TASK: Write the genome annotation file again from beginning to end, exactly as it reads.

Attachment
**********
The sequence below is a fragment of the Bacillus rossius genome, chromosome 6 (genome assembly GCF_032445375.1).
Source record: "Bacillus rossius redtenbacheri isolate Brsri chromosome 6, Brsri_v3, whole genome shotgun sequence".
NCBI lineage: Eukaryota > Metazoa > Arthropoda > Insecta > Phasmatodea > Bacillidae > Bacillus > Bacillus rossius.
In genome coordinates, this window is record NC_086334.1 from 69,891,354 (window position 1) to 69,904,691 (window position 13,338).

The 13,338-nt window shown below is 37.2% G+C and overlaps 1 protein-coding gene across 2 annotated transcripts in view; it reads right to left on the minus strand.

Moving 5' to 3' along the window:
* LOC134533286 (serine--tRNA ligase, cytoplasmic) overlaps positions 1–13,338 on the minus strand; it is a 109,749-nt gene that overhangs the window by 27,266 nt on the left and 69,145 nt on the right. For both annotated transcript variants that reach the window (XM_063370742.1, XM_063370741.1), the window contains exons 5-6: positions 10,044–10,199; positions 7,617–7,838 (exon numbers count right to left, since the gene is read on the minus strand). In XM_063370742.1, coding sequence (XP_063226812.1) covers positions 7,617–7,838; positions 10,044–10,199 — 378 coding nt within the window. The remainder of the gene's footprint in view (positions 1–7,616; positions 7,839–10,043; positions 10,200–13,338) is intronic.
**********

The sequence below is a fragment of the Bacillus rossius genome, chromosome 6 (genome assembly GCF_032445375.1).
Source record: "Bacillus rossius redtenbacheri isolate Brsri chromosome 6, Brsri_v3, whole genome shotgun sequence".
NCBI lineage: Eukaryota > Metazoa > Arthropoda > Insecta > Phasmatodea > Bacillidae > Bacillus > Bacillus rossius.
In genome coordinates, this window is record NC_086334.1 from 69,891,354 (window position 1) to 69,904,691 (window position 13,338).

The 13,338-nt window shown below is 37.2% G+C and overlaps 1 protein-coding gene across 2 annotated transcripts in view; it reads right to left on the minus strand.

Moving 5' to 3' along the window:
* LOC134533286 (serine--tRNA ligase, cytoplasmic) overlaps positions 1–13,338 on the minus strand; it is a 109,749-nt gene that overhangs the window by 27,266 nt on the left and 69,145 nt on the right. For both annotated transcript variants that reach the window (XM_063370742.1, XM_063370741.1), the window contains exons 5-6: positions 10,044–10,199; positions 7,617–7,838 (exon numbers count right to left, since the gene is read on the minus strand). In XM_063370742.1, coding sequence (XP_063226812.1) covers positions 7,617–7,838; positions 10,044–10,199 — 378 coding nt within the window. The remainder of the gene's footprint in view (positions 1–7,616; positions 7,839–10,043; positions 10,200–13,338) is intronic.